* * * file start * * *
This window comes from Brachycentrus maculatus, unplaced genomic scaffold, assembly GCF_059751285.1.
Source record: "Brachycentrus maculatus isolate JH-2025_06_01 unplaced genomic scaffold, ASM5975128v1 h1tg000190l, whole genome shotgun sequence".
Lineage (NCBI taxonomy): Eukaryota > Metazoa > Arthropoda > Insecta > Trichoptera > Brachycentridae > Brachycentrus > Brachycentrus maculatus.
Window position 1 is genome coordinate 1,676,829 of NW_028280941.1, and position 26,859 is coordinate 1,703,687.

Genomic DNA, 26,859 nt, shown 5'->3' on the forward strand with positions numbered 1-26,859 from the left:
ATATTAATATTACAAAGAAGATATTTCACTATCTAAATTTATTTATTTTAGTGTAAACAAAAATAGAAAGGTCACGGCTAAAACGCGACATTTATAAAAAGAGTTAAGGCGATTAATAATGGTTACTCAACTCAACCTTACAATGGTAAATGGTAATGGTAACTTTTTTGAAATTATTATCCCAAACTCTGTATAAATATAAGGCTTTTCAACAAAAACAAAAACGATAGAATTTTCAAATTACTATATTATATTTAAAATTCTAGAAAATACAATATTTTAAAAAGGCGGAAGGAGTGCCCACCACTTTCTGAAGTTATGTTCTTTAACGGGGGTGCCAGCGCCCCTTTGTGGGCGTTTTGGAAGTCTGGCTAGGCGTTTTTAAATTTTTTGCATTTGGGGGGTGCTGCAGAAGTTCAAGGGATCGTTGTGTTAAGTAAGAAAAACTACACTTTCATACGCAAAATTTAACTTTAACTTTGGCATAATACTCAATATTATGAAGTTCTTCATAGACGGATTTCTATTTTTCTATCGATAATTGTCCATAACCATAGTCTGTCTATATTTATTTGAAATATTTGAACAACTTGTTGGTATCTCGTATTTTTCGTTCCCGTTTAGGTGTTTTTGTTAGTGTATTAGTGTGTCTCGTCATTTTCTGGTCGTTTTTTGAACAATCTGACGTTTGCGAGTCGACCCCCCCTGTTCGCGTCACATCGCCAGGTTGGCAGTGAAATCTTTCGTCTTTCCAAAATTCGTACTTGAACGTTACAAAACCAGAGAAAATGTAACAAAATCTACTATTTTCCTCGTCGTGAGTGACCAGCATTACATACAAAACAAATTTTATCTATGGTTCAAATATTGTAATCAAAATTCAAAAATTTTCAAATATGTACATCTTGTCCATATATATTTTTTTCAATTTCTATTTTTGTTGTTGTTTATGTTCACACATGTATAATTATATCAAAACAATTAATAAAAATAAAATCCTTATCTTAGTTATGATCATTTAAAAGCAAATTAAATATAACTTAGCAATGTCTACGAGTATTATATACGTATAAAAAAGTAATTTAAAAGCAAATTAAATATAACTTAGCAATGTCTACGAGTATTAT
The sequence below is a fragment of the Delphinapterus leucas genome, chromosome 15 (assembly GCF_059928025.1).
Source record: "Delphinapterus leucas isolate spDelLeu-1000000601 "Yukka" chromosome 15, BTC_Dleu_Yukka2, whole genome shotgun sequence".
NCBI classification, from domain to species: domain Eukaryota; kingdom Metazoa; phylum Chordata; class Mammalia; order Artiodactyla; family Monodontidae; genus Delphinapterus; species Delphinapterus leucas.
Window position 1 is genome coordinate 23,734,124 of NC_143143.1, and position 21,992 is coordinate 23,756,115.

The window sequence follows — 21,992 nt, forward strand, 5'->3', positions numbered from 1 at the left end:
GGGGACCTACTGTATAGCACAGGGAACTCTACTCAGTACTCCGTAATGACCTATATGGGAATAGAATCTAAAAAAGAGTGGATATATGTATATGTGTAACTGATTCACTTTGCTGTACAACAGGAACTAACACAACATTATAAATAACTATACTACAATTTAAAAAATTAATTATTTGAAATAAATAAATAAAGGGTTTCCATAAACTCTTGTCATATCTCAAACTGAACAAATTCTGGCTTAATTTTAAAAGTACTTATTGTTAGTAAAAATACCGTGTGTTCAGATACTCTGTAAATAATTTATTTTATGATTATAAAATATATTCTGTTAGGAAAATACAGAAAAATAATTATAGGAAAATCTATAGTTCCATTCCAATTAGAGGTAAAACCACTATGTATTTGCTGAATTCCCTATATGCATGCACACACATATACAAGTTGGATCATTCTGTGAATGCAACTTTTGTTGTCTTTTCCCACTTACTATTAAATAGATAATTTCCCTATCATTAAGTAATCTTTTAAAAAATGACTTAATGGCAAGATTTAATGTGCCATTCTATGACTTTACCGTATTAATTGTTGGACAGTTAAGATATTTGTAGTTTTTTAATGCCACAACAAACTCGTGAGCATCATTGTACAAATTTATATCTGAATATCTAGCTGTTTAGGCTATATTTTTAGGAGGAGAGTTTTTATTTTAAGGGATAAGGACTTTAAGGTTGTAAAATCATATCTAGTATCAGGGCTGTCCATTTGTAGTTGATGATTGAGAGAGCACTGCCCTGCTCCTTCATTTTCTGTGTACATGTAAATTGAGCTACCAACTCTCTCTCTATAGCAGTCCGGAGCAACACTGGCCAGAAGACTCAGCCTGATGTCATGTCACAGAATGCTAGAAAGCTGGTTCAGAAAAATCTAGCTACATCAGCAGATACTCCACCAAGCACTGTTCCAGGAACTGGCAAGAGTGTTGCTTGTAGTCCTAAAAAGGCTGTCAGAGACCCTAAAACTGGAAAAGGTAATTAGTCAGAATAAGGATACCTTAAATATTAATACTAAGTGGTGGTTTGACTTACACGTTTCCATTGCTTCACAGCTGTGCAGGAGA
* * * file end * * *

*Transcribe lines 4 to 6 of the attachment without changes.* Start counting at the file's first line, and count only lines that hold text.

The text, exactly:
Window position 1 is genome coordinate 1,676,829 of NW_028280941.1, and position 26,859 is coordinate 1,703,687.

Genomic DNA, 26,859 nt, shown 5'->3' on the forward strand with positions numbered 1-26,859 from the left:
ATATTAATATTACAAAGAAGATATTTCACTATCTAAATTTATTTATTTTAGTGTAAACAAAAATAGAAAGGTCACGGCTAAAACGCGACATTTATAAAAAGAGTTAAGGCGATTAATAATGGTTACTCAACTCAACCTTACAATGGTAAATGGTAATGGTAACTTTTTTGAAATTATTATCCCAAACTCTGTATAAATATAAGGCTTTTCAACAAAAACAAAAACGATAGAATTTTCAAATTACTATATTATATTTAAAATTCTAGAAAATACAATATTTTAAAAAGGCGGAAGGAGTGCCCACCACTTTCTGAAGTTATGTTCTTTAACGGGGGTGCCAGCGCCCCTTTGTGGGCGTTTTGGAAGTCTGGCTAGGCGTTTTTAAATTTTTTGCATTTGGGGGGTGCTGCAGAAGTTCAAGGGATCGTTGTGTTAAGTAAGAAAAACTACACTTTCATACGCAAAATTTAACTTTAACTTTGGCATAATACTCAATATTATGAAGTTCTTCATAGACGGATTTCTATTTTTCTATCGATAATTGTCCATAACCATAGTCTGTCTATATTTATTTGAAATATTTGAACAACTTGTTGGTATCTCGTATTTTTCGTTCCCGTTTAGGTGTTTTTGTTAGTGTATTAGTGTGTCTCGTCATTTTCTGGTCGTTTTTTGAACAATCTGACGTTTGCGAGTCGACCCCCCCTGTTCGCGTCACATCGCCAGGTTGGCAGTGAAATCTTTCGTCTTTCCAAAATTCGTACTTGAACGTTACAAAACCAGAGAAAATGTAACAAAATCTACTATTTTCCTCGTCGTGAGTGACCAGCATTACATACAAAACAAATTTTATCTATGGTTCAAATATTGTAATCAAAATTCAAAAATTTTCAAATATGTACATCTTGTCCATATATATTTTTTTCAATTTCTATTTTTGTTGTTGTTTATGTTCACACATGTATAATTATATCAAAACAATTAATAAAAATAAAATCCTTATCTTAGTTATGATCATTTAAAAGCAAATTAAATATAACTTAGCAATGTCTACGAGTATTATATACGTATAAAAAAGTAATTTAAAAGCAAATTAAATATAACTTAGCAATGTCTACGAGTATTAT